The following HTML text is provided to enhance online
readability. Many aspects of typography translate only awkwardly to HTML.
Please use the page image
as the authoritative form to ensure accuracy.
How People Learn: Brain, Mind, Experience, and School
BOX 3.3Throwing Darts
In one of the most famous early studies comparing the effects of “learning a procedure” with “learning with understanding,” two groups of children practiced throwing darts at a target underwater (Scholckow and Judd, described in Judd, 1908; see a conceptual replication by Hendrickson and Schroeder, 1941). One group received an explanation of refraction of light, which causes the apparent location of the target to be deceptive. The other group only practiced dart throwing, without the explanation. Both groups did equally well on the practice task, which involved a target 12 inches under water. But the group that had been instructed about the abstract principle did much better when they had to transfer to a situation in which the target was under only 4 inches of water. Because they understood what they were doing, the group that had received instruction about the refraction of light could adjust their behavior to the new task.
trated with an example from biology that involved learning about the physical properties of veins and arteries. We noted that the ability to remember properties of veins and arteries (e.g., that arteries are thicker than veins, more elastic, and carry blood from the heart) is not the same as understanding why they have particular properties. The ability to understand becomes important for transfer problems, such as: “Imagine trying to design an artificial artery. Would it have to be elastic? Why or why not?” Students who only memorize facts have little basis for approaching this kind of problem-solving task (Bransford and Stein, 1993; Bransford et al., 1983). The act of organizing facts about veins and arteries around more general principles such as “how structure is related to function” is consistent with the knowledge organization of experts discussed in Chapter 2.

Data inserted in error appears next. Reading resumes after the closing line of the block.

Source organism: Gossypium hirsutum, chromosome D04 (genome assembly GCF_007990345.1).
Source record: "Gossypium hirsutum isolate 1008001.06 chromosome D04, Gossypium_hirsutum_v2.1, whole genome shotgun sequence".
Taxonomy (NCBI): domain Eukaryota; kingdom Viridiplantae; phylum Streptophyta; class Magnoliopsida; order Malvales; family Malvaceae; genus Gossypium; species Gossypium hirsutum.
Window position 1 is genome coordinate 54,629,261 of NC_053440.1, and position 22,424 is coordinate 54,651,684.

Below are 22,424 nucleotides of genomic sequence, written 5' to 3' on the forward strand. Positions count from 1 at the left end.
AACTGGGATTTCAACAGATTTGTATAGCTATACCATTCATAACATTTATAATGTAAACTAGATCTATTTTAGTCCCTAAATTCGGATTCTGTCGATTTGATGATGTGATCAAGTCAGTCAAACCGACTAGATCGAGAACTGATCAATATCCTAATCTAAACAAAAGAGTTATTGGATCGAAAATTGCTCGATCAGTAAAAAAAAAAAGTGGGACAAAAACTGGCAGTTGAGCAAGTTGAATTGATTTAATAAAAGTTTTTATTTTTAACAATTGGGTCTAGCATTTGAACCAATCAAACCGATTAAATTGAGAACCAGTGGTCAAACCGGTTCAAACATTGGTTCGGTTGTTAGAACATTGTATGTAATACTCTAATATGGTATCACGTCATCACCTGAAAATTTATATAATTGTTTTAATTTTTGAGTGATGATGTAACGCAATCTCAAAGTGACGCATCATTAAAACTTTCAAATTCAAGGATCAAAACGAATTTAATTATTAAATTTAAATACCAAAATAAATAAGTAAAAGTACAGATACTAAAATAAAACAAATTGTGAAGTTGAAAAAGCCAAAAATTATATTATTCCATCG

Time to Learn
It is important to be realistic about the amount of time it takes to learn complex subject matter. It has been estimated that world-class chess masters require from 50,000 to 100,000 hours of practice to reach that level of expertise; they rely on a knowledge base containing some 50,000 familiar chess patterns to guide their selection of moves (Chase and Simon, 1973; Simon and Chase, 1973). Much of this time involves the development of pattern recognition skills that support the fluent identification of meaningful patterns of information plus knowledge of their implications for future outcomes (see Chapter 2). In all domains of learning, the development of